In 1976, Sen. Darryl Roberts, D-Ardmore, prosecuted a man for
damaging a prison commode. He received a five-year sentence. The
same day a jury found four Ardmore high school students guilty of
murdering a high school classmate by shooting him in the chest. They
received only four-year sentences.
For Roberts this is just one instance which illustrates the
immedate need to revamp Oklahoma's criminal code with uniform
sentencing guidelines for felony offenses and embezzlement as
embodied in Senate Bill 132.
Although the bill did not pass the Senate Criminal Jurisprudence
Committee during this session of the Oklahoma Legislature, Roberts
hopes to take action on it next session.
"I didn't expect it to pass this session, but filed it so it
could be a focal point to attract attention," he said. Roberts
introduced the bill in 1987.
"We need simplicity, uniformity and clarity for citizens and
those who must prosecute," he said.
In pouring over Oklahoma's criminal code, Roberts discovered
that embezzlement from the state embalmer's office carries a maximum
sentence of 50 years compared to a maximum of 20 years for child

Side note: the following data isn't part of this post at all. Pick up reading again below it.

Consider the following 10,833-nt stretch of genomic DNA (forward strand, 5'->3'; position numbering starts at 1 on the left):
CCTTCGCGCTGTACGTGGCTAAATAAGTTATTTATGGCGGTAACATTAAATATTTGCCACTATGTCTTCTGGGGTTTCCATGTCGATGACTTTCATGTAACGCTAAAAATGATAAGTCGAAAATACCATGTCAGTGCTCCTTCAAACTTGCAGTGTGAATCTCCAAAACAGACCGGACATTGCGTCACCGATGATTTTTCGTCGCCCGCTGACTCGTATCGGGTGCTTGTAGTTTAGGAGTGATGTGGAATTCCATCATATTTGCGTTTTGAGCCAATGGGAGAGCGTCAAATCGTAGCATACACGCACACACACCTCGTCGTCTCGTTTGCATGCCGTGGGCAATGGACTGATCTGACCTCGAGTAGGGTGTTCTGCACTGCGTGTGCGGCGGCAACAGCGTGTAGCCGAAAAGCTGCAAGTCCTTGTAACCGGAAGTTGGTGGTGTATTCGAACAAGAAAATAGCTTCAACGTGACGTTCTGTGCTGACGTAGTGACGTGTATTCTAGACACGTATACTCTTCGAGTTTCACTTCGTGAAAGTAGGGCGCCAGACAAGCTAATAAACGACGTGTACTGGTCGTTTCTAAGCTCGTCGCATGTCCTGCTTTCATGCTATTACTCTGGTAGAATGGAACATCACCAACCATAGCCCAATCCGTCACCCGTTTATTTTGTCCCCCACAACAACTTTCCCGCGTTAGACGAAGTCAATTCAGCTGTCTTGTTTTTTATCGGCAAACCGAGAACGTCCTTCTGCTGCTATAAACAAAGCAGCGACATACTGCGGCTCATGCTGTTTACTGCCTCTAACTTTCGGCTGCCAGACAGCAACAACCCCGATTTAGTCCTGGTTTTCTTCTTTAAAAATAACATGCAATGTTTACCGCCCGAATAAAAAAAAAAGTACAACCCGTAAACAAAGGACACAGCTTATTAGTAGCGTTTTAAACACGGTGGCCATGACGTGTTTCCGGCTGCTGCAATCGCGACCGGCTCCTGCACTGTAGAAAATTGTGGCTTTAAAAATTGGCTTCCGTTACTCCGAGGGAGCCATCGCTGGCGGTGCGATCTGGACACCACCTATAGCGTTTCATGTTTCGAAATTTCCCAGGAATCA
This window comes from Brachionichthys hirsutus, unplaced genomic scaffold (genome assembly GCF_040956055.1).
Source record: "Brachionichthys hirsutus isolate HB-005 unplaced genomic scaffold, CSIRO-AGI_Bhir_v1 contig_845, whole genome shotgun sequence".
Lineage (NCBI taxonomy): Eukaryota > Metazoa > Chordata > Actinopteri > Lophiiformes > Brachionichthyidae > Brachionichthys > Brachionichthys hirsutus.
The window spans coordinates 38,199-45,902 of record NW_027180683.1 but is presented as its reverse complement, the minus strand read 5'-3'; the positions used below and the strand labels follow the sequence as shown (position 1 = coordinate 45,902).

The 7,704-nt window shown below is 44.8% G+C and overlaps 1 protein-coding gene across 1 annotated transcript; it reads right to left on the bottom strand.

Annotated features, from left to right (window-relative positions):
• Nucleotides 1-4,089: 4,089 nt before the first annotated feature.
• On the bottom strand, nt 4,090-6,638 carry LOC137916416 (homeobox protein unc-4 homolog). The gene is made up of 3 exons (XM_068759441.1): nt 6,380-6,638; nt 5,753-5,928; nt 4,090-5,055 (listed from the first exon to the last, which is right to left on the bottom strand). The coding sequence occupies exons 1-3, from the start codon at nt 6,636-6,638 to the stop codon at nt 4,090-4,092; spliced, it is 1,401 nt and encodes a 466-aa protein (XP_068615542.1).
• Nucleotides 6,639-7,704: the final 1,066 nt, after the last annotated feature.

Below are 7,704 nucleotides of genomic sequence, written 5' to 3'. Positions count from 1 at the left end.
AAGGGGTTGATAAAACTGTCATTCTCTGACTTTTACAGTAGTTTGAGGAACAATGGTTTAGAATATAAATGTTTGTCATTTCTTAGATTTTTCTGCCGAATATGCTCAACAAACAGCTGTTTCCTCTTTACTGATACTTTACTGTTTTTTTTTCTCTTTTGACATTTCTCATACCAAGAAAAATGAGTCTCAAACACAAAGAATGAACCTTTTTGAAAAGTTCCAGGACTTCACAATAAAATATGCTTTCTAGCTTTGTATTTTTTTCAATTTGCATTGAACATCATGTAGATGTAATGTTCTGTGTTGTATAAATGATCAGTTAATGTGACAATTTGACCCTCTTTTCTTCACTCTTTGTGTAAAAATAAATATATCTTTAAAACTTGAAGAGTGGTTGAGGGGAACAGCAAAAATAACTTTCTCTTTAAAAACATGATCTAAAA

"Back in the 1930s when the legislation was passed, 50 years was
the largest sentence other than life," he said.
The criminal code's "willy nilly" lack of uniformity stems from
the uneven development of law since it was established in 1910,
"Agricultural crimes such as bribery, the movement of livestock,
and falsifying meat inspection reports are now taken care of with
rules and regulations in the Agriculture Department," he said.
In creating uniform sentencing, the law should evaluate like
punishment for like crimes, he said.
"When looking at the prison population you can find someone from
the Panhandle in jail for 50 years while someone from southeastern
Oklahoma stays only three years for the same crime and the same
circumstance," he said.
Increasing penalties is not the solution, he said.
"The district attorney has gotten more convictions since the
minimum sentence for rape was reduced," he said. The minimum
sentence is now five years, compared to 15 years in the 1970s, he
Ninety-nine-year sentences are one of the biggest sources of
frustration for Oklahomans, Roberts said. "We need to provide for
more certainty," he said.
"For punishment to be effective, it must be swift, certain and